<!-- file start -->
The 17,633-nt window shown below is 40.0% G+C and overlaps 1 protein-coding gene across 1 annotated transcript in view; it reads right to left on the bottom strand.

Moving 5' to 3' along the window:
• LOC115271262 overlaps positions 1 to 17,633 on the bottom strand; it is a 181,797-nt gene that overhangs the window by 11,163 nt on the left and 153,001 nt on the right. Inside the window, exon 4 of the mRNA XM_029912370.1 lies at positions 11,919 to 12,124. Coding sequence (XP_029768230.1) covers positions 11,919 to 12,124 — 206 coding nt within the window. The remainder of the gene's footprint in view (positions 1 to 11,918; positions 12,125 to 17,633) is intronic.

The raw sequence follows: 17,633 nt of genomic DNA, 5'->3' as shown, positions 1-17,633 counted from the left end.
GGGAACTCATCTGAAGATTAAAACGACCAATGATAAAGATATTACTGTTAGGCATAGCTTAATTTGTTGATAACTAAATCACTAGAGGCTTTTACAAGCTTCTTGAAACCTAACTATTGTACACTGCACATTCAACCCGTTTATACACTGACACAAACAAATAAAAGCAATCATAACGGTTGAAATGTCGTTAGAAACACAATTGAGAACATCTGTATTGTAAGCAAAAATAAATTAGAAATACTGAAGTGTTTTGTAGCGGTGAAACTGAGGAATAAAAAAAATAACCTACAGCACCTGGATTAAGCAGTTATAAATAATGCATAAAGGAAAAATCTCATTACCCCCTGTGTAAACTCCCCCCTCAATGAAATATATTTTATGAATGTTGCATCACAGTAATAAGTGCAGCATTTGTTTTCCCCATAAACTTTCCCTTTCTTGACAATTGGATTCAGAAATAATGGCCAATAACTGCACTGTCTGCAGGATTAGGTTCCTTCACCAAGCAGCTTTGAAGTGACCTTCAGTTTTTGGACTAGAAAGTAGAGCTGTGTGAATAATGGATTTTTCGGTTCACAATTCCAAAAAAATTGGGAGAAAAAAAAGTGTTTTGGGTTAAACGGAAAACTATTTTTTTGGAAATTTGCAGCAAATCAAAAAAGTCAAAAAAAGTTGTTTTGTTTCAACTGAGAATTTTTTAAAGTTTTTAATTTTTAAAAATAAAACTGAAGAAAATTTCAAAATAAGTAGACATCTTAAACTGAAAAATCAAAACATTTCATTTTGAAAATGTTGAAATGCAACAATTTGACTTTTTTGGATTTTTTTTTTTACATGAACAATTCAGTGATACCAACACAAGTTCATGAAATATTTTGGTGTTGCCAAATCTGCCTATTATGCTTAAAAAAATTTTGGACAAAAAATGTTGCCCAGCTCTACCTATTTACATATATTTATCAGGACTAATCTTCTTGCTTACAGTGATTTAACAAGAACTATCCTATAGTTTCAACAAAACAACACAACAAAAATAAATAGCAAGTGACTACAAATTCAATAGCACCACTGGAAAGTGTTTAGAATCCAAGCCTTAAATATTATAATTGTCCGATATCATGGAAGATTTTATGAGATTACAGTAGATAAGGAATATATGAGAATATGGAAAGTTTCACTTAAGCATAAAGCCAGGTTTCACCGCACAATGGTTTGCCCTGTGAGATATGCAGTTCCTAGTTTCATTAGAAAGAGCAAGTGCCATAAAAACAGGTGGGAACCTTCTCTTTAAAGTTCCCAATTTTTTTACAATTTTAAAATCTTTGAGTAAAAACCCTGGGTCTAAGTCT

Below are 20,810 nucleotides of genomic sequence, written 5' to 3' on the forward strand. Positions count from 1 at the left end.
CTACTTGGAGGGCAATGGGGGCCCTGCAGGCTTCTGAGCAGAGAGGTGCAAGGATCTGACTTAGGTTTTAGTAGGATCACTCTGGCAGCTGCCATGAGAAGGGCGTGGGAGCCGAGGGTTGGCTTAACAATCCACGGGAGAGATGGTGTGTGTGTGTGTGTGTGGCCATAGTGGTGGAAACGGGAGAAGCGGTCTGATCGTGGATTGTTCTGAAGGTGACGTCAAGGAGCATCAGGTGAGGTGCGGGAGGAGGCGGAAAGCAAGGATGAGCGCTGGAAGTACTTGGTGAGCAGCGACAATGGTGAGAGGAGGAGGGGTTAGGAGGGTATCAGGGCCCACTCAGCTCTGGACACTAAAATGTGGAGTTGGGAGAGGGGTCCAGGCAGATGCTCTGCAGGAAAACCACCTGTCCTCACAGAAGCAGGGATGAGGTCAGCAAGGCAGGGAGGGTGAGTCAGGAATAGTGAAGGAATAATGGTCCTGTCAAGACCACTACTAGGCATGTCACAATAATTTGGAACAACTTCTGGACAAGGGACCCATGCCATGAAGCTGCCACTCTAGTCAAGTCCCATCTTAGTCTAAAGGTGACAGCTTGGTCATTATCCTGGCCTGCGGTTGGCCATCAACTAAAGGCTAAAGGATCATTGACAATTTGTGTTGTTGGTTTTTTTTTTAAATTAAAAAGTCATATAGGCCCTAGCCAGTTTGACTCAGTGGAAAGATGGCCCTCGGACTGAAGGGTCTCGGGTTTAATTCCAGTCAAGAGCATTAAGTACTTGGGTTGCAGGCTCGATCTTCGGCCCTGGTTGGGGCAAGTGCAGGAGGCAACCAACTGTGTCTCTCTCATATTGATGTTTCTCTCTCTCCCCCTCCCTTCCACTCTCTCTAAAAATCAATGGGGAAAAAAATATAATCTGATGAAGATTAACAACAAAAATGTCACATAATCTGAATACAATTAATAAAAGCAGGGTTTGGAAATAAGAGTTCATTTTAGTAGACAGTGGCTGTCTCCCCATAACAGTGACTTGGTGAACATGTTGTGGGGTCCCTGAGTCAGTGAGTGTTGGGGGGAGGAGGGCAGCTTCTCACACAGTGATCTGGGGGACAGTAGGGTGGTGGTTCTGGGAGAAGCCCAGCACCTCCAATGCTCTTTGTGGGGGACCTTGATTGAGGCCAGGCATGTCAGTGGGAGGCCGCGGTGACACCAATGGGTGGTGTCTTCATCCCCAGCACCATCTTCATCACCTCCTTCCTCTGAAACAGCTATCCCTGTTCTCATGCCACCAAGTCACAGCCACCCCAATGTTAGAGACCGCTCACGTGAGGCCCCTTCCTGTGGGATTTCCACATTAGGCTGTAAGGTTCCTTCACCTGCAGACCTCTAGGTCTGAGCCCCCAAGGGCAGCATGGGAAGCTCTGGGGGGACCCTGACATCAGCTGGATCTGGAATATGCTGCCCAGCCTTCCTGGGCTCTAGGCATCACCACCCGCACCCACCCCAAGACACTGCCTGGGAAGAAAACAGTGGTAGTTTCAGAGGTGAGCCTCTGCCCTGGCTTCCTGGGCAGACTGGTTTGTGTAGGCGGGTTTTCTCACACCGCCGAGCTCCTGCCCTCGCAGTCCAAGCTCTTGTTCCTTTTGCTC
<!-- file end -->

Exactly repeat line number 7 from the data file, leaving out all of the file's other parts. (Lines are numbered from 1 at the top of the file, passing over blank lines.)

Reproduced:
CTACTTGGAGGGCAATGGGGGCCCTGCAGGCTTCTGAGCAGAGAGGTGCAAGGATCTGACTTAGGTTTTAGTAGGATCACTCTGGCAGCTGCCATGAGAAGGGCGTGGGAGCCGAGGGTTGGCTTAACAATCCACGGGAGAGATGGTGTGTGTGTGTGTGTGTGGCCATAGTGGTGGAAACGGGAGAAGCGGTCTGATCGTGGATTGTTCTGAAGGTGACGTCAAGGAGCATCAGGTGAGGTGCGGGAGGAGGCGGAAAGCAAGGATGAGCGCTGGAAGTACTTGGTGAGCAGCGACAATGGTGAGAGGAGGAGGGGTTAGGAGGGTATCAGGGCCCACTCAGCTCTGGACACTAAAATGTGGAGTTGGGAGAGGGGTCCAGGCAGATGCTCTGCAGGAAAACCACCTGTCCTCACAGAAGCAGGGATGAGGTCAGCAAGGCAGGGAGGGTGAGTCAGGAATAGTGAAGGAATAATGGTCCTGTCAAGACCACTACTAGGCATGTCACAATAATTTGGAACAACTTCTGGACAAGGGACCCATGCCATGAAGCTGCCACTCTAGTCAAGTCCCATCTTAGTCTAAAGGTGACAGCTTGGTCATTATCCTGGCCTGCGGTTGGCCATCAACTAAAGGCTAAAGGATCATTGACAATTTGTGTTGTTGGTTTTTTTTTTAAATTAAAAAGTCATATAGGCCCTAGCCAGTTTGACTCAGTGGAAAGATGGCCCTCGGACTGAAGGGTCTCGGGTTTAATTCCAGTCAAGAGCATTAAGTACTTGGGTTGCAGGCTCGATCTTCGGCCCTGGTTGGGGCAAGTGCAGGAGGCAACCAACTGTGTCTCTCTCATATTGATGTTTCTCTCTCTCCCCCTCCCTTCCACTCTCTCTAAAAATCAATGGGGAAAAAAATATAATCTGATGAAGATTAACAACAAAAATGTCACATAATCTGAATACAATTAATAAAAGCAGGGTTTGGAAATAAGAGTTCATTTTAGTAGACAGTGGCTGTCTCCCCATAACAGTGACTTGGTGAACATGTTGTGGGGTCCCTGAGTCAGTGAGTGTTGGGGGGAGGAGGGCAGCTTCTCACACAGTGATCTGGGGGACAGTAGGGTGGTGGTTCTGGGAGAAGCCCAGCACCTCCAATGCTCTTTGTGGGGGACCTTGATTGAGGCCAGGCATGTCAGTGGGAGGCCGCGGTGACACCAATGGGTGGTGTCTTCATCCCCAGCACCATCTTCATCACCTCCTTCCTCTGAAACAGCTATCCCTGTTCTCATGCCACCAAGTCACAGCCACCCCAATGTTAGAGACCGCTCACGTGAGGCCCCTTCCTGTGGGATTTCCACATTAGGCTGTAAGGTTCCTTCACCTGCAGACCTCTAGGTCTGAGCCCCCAAGGGCAGCATGGGAAGCTCTGGGGGGACCCTGACATCAGCTGGATCTGGAATATGCTGCCCAGCCTTCCTGGGCTCTAGGCATCACCACCCGCACCCACCCCAAGACACTGCCTGGGAAGAAAACAGTGGTAGTTTCAGAGGTGAGCCTCTGCCCTGGCTTCCTGGGCAGACTGGTTTGTGTAGGCGGGTTTTCTCACACCGCCGAGCTCCTGCCCTCGCAGTCCAAGCTCTTGTTCCTTTTGCTC